ff. 17v-18, Voicy ie ennoyeray mon angel ... Exodi xxiij Cap. [Exodus 23:20]; f. 18, Soyes misericordieulx comme vostre pere est misericordieulx. Luc vie [Luke 6:36];
ff. 18v-26, Le[?] Sermon de Christ en La montaigne, incipit, “Des huyt beatitudes et bonnes œuures. Expliccation daulcuns commandementz ...”; f. 18v, Soys parfaictz comme vestre pere celeste est parfaict. Math. v. vi. et .vije. Chapitre.”; f. 19, incipit, “Et quandt il veidt les multitudes il monta en la montaigne ... et non pas comme les Scribz et Phariseens”;
A direct translation of Matthew 5-7, the three chapters that recount the Sermon on the Mount. A collation of this translation with French biblical translations extant at the time indicates that this particular translation is closest to that found in an edition of the New Testament printed in 1552 in Antwerp, Le Novveau Testament de Nostre Seigneur Iesv Christ and based on the translation of Jacques Lefèvre d’Etaples.
ff. 26v-27, Soyes parfaictz ainssy que vostre pere celeste est parfaict. Math. ve. [Matthew 5:48]; f. 27, Lu. ix. [Luke 9:23] Mat. vi. [Matthew 16:24] Mar. viiie [Mark 8:34]; f. 27, Sy aucun veult venir apres moy quil renye soy mesme et porte tous les iours sa croix et mensuyue;
ff. 27v-34v, [Thomas à Kempis, translated excerpt from De imitatione Christi] incipit, “Jesus Christ a bien a present pluisseurs amateurs de son royaulme mais bien peu en ya quy desirent a porter sa croix ... Dis luy doncq en te prosternant et priant humblement”;
Translation of Book Two, Chapters 11 and 12 of Thomas a Kempis, De imitatione Christi. This immensely popular late medieval devotional handbook (first composed around 1418) had been translated into French by 1447 and was first printed in Toulouse in 1488 (Gesamtkatalog der Wiegendrucke M46850). Copies of this earliest printed version are quite rare. The version here bears some resemblance to a slightly later printed translation, Internelle consolation, that was first printed in the fifteenth century (Jehan du Pré printed an edition in Paris around 1486) and became immensely popular in the first half of the sixteenth century. This popularity may be attributed to the translation’s simplifications and revisions, all of which enhanced its appeal for the lay believer.
ff. 34v-36, Oraison, incipit, “O Seigneur dieu ie nay deseruy aultre chose de moy mesme sinon de estre chastie et de endurer et ne suys point digne de recepuoir de toy le moindre confort du mondre ... Le Seigneur chastie ceulx quil ayme et corrige tous enffans quil recoyt. Prouerb .iij. [Proverbs 3:12] Heb .xij. [Hebrews 12:6] Apoca. iije”;
f. 36v, Ia ne me aduiegne que ie me glorifie synom en la Croix de nostre Seigneur Ihesus Christ. Gallatas .vi. [Galatians 6:14];
ff. 37-45v, Les Sept Psaulmes penitenciales de Dauid En angoisse et tribulation, incipit, “Psalme .vi. Domine ne in furore tuo arguas. Seigneur ne me reprens point en ta fureur et ne me chastie point en ton ire ... Et destruieras tous ceulx qui traueillent mon ame car ie suis ton seruiteur”;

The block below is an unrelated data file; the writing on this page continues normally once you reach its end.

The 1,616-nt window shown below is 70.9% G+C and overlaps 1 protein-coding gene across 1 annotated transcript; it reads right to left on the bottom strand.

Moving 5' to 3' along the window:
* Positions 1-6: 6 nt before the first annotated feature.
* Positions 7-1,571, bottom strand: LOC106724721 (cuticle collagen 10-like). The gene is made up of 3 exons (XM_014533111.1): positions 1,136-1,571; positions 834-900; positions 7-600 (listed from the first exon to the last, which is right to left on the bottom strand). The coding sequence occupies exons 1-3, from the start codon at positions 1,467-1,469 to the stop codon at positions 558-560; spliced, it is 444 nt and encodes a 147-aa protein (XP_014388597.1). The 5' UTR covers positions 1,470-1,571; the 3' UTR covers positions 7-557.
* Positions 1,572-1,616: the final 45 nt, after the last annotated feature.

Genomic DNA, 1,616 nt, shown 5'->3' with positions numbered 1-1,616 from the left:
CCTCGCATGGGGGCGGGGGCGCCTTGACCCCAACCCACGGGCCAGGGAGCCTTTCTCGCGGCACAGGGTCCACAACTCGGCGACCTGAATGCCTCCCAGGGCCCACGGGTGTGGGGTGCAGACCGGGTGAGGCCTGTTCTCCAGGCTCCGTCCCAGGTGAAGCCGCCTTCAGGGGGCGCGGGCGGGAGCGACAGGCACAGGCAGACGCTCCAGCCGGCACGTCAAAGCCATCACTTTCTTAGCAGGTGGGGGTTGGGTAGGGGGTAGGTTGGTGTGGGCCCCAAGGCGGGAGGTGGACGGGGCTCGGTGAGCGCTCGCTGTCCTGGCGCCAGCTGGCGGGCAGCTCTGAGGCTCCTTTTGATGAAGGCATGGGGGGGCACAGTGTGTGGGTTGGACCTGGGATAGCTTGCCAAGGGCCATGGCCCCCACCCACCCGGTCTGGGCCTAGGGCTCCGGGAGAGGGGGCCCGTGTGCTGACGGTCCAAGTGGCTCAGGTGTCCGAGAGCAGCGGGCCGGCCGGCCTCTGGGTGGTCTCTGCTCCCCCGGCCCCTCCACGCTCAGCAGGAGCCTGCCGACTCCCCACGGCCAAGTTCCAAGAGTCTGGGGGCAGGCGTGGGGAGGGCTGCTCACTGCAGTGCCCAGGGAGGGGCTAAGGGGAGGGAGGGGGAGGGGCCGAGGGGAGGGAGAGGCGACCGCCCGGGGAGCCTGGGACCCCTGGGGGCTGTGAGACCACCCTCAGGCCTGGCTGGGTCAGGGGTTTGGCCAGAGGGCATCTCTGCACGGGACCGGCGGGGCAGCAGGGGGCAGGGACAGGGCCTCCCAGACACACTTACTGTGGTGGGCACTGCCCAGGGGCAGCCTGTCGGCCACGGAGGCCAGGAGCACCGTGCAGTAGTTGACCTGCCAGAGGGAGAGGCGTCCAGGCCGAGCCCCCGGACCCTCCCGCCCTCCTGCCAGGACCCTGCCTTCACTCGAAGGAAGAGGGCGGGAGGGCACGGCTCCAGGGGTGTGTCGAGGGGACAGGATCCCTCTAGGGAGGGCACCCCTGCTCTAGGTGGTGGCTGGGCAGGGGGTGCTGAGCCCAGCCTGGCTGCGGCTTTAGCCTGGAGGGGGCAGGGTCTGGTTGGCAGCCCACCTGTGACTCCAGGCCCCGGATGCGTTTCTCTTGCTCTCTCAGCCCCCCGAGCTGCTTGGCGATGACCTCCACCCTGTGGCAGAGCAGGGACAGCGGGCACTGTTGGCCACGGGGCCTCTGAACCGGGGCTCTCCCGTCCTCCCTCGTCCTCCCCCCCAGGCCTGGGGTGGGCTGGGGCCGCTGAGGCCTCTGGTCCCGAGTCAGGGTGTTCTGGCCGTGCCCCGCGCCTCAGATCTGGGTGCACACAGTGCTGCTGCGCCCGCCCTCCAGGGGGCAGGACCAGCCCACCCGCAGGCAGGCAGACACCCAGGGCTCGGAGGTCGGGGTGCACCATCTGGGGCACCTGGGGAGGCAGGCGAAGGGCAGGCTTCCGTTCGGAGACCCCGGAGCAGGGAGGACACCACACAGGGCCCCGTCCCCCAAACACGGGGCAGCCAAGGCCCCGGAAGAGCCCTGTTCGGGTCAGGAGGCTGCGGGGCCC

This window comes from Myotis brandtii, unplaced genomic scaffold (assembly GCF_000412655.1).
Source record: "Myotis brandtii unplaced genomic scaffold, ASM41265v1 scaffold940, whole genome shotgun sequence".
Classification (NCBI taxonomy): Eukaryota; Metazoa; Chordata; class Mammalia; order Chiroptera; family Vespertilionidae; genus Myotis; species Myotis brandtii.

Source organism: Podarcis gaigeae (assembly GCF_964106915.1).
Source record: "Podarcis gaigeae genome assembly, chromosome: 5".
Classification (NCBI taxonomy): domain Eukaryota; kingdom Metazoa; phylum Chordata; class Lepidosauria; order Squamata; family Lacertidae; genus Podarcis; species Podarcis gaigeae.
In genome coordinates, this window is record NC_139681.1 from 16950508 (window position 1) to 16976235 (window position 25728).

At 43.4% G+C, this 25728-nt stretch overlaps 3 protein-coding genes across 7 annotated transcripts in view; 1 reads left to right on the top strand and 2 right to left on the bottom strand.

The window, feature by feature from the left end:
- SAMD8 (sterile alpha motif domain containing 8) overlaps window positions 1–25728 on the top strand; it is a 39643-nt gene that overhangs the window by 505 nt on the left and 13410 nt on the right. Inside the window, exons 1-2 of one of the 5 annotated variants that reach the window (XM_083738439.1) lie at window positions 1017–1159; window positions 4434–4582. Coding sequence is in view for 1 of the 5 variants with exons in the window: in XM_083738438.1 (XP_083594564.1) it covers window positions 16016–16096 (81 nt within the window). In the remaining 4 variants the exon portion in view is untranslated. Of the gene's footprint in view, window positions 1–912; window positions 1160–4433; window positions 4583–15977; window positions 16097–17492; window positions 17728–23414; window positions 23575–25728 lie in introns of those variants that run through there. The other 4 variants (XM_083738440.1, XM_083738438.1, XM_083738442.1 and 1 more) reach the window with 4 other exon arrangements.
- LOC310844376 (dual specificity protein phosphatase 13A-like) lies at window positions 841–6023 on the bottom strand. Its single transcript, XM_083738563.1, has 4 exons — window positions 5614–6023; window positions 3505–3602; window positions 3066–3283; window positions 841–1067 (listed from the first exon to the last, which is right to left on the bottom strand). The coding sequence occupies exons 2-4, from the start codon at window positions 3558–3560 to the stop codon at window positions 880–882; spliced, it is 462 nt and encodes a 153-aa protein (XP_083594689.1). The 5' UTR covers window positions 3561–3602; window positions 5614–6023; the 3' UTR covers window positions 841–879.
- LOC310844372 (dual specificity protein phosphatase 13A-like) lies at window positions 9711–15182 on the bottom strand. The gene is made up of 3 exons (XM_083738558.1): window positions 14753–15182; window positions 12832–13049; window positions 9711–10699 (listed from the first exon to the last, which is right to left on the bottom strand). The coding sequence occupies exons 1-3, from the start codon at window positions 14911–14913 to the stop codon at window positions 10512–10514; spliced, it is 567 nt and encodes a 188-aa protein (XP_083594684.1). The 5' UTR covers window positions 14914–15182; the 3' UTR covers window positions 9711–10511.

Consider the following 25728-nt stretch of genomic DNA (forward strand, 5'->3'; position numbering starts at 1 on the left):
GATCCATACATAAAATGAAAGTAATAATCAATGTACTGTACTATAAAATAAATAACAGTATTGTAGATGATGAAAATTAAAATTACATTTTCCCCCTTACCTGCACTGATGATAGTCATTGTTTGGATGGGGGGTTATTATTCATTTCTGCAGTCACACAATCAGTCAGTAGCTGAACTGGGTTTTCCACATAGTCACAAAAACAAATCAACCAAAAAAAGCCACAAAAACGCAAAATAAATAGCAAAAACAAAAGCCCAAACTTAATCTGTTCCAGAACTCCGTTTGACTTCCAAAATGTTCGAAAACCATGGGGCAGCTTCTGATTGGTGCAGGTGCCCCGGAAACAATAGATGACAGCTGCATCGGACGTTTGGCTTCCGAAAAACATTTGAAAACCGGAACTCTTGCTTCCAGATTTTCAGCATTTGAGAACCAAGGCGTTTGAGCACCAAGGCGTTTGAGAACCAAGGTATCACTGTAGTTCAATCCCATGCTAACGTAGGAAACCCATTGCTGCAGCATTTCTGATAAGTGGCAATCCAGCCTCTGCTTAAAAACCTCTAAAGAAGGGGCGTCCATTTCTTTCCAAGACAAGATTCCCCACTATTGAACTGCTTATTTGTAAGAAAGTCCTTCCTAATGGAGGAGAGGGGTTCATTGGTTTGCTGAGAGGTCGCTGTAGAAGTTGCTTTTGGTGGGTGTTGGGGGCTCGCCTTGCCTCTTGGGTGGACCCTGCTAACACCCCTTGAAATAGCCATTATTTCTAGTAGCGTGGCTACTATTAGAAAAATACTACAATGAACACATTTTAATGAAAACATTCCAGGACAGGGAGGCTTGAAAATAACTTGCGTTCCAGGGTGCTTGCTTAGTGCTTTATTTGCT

ff. 45v-57, Vraye exhortacion a tous Chrestiens du dernier Jour du Jugement des signes qui precederont de la resurection des mortz de la transmutacion de ceulx qui pour lhors seront encoire viuantz aueucq pluiseurs aultres bons ensaignementz le tout extraict de lescripture Saincte; f. 46, Ie te souuiengne de ton createur es iours de ta ieunesse deuant que le tamps daffliction viengne. Ecclesiastes xije. [Ecclesiastes 12:1] Au Lecteur Chrestien, f. 46v, incipit, “Veu et considere Lecteur Chrestien que bien scauons selon le tesmoinage de lescripture saincte ... adonnez a oraison resisteros nous facillement a nostre aduersaire le diable et le surmonterons”; f. 47v, Acquiers iustice pour toy deuant le iugement et preus medicine deuant la maladie ... Eccle. xviii [Ecclesiasticus 18:20]; f. 48, Du iour du Jugement Resurection des mortz de la derniere sentence surtouttes chair et des signes ausquelz loy. polra conquoistre que le iour du Seigneur sapproche, incipit, “Les Disciples de christ estans esmeuz de limfirmite de la chair pour scauoir le dernier iour du Seigneur ... pourtant soyez longanimez iusques a la venue du Seigneur. Icy finent les signes qui preceront le iour du ingenient; f. 53v, Icy senssient comment le iugement se fera et comment ceulx quy seront encoire viuantz sur la terre seront transformetz, incipit, “Mais freres nous voluns que vous scaces que ceulx qui dorment quelz sont mortz ... Nous serons tous constituez deuant le siege iudicial”; f. 55, Comment Christ viendra au iugement et coment il le commencera donant a vng chascun selon quil auera faict, incipit, “Quant le filz de lhome viendra en sa maieste et tous ses anges aueucq luy ... Mais que puissons ainssy viure que puissons euiter lire de dieu et apres cest vie paruenir a la vie eternelle auec Jesu Christ que est benict eternellement. AMEN”;
ff. 57v-60v, Vne vraye confession des peches tres necessaire a vn chascun Chestien [sic] a son Salut, incipit, “Seigneur et pere celeste tres misericordieulx regarde ie te prie ... et vng vray Dieu a quy soit honneur gloire louenge et domination es siecles des siecles. AMEN”; [f. 61, blank but ruled].